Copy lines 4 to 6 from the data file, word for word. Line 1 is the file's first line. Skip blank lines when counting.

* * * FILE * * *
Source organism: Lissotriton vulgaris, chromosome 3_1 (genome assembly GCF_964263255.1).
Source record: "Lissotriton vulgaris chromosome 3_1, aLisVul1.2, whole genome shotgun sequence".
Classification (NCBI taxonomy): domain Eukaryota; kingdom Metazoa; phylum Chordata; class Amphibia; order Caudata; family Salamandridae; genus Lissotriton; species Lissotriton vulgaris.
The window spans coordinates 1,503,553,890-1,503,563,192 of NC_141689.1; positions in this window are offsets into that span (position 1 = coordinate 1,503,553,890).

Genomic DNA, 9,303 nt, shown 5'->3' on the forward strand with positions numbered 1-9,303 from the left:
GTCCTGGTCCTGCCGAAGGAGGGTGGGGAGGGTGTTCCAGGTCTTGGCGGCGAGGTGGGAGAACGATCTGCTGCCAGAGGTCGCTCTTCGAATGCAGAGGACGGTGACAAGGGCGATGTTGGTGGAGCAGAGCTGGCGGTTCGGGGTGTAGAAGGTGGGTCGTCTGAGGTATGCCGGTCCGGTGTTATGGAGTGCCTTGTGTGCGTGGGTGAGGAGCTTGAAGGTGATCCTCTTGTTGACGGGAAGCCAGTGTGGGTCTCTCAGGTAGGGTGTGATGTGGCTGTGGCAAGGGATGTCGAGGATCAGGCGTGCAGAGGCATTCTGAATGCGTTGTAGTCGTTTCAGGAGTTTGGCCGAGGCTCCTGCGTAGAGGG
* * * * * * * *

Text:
The window spans coordinates 1,503,553,890-1,503,563,192 of NC_141689.1; positions in this window are offsets into that span (position 1 = coordinate 1,503,553,890).

Genomic DNA, 9,303 nt, shown 5'->3' on the forward strand with positions numbered 1-9,303 from the left:
GTCCTGGTCCTGCCGAAGGAGGGTGGGGAGGGTGTTCCAGGTCTTGGCGGCGAGGTGGGAGAACGATCTGCTGCCAGAGGTCGCTCTTCGAATGCAGAGGACGGTGACAAGGGCGATGTTGGTGGAGCAGAGCTGGCGGTTCGGGGTGTAGAAGGTGGGTCGTCTGAGGTATGCCGGTCCGGTGTTATGGAGTGCCTTGTGTGCGTGGGTGAGGAGCTTGAAGGTGATCCTCTTGTTGACGGGAAGCCAGTGTGGGTCTCTCAGGTAGGGTGTGATGTGGCTGTGGCAAGGGATGTCGAGGATCAGGCGTGCAGAGGCATTCTGAATGCGTTGTAGTCGTTTCAGGAGTTTGGCCGAGGCTCCTGCGTAGAGGG